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Essendon 34 appeal confirmed as players seek to clear their names

Essendon 34 launch Swiss appeal AFLPA boss Paul Marsh announces next legal move
HEALESVILLE, AUSTRALIA - DECEMBER 09: Jobe Watson of the Bombers looks on during the Essendon Bombers training session at Healesville Football Club, Healesville on December 09, 2015. (Photo: Adam Trafford/AFL Media)
Jobe Watson is one of the 34 past and present Bombers to appeal to Switzerland's Supreme Federal Court

ALL 34 of the suspended Essendon past and present players have committed to an appeal against their Court of Arbitration for Sport 12-month bans.

The AFL Players’ Association’s legal team has instructed Swiss lawyers to lodge the appeal papers with the Swiss Federal Supreme Court later on Thursday.

"The appeal has been made on the grounds that the CAS erred in determining that the World Anti-Doping Agency  appeal should be conducted as a de novo hearing,’" AFLPA CEO Paul Marsh said at a news conference on Thursday morning.

"That is, WADA should only have been allowed to appeal the unanimous decision of the AFL Anti-Doping Tribunal on grounds of either legal error or that it was grossly unreasonable."

Marsh said the players’ motive for appealing was to clear their name, rather than clear the way for them to return more quickly to the football field.

“It’s important to note that the players have not sought an injunction to cause a stay of the CAS decision, meaning they will remain suspended until the Swiss Federal Supreme Court has considered and determined this matter,’’ Marsh said.

“The appeal is not about an immediate return to football for the players involved, but rather it is about obtaining a just outcome and clearing their name.’’

Essendon chairman Lindsay Tanner said he expected the appeal process to take several months and that it was not being driven by an expectation the players would return to the football field this season.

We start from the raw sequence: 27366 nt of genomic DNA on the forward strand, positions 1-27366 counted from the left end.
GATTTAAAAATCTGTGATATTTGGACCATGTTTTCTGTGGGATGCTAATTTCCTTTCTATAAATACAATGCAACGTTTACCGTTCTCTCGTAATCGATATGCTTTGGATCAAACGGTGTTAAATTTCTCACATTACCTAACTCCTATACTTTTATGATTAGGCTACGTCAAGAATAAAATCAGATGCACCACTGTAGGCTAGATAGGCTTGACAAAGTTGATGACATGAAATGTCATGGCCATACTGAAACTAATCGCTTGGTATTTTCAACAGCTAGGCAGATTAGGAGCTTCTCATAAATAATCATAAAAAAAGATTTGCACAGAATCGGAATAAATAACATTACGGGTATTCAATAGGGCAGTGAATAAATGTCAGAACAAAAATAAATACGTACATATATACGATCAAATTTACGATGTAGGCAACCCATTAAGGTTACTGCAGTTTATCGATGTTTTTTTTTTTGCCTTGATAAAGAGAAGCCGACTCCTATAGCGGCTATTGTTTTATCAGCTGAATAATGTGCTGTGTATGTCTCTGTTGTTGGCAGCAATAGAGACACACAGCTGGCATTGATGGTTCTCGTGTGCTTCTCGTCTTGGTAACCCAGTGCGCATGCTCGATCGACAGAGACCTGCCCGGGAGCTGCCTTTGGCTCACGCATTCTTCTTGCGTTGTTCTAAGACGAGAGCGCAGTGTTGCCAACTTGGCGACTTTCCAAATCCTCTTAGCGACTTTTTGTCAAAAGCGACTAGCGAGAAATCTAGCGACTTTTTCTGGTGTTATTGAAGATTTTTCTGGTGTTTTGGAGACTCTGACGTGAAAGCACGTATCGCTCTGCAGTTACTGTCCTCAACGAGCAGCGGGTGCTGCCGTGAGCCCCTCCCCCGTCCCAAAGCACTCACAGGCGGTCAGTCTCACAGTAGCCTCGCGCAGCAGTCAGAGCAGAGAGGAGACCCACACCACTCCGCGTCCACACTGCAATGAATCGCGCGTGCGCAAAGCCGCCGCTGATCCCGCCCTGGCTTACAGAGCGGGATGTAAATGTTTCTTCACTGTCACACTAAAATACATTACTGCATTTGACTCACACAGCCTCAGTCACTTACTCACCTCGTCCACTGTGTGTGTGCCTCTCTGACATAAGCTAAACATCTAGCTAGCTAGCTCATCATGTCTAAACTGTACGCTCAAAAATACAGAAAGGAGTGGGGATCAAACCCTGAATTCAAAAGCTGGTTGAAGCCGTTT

“We feel it’s the right thing to do,’’ Tanner said. “It’s obviously very important to the players to clear their name, if at all possible.

“What these players now face is having a slur on their name, an extremely unfair slur."

Meanwhile, any hope the Australian public had of finally watching open hearings in the Essendon anti-doping investigation has been dashed.

The Swiss Court has confirmed television cameras will not be allowed in court for any appeal proceedings involving the suspended AFL players, as per its standard policy.

"It is impossible to tell you in advance if there will be a public hearing or not," a court spokesperson told

"Should there be a public hearing, we do not allow cameras to broadcast live/taped proceedings from inside the court building."

Switzerland's highest court is the only avenue of appeal for verdicts handed down by the Court of Arbitration for Sport, which last month found the 34 past and present Bombers players guilty of taking the banned substance Thymosin Beta-4.

The players have been suspended for the duration of the 2016 season, despite having previously been cleared by the AFL Anti-Doping Tribunal.

Appealing to the Swiss court, based in Lausanne, is a complicated task.

The court operates in French and German, meaning all the documentation for the proceedings has had to be translated.

It remains possible Australian journalists will be able to report on the case from inside the court room.

It is so far unclear what timeframe there would be on what is a final appeal.

Lawyers for the players will need to prove that the process treated the players unfairly.

None of the Essendon 34 has given an interview since being left devastated by the news of the CAS findings.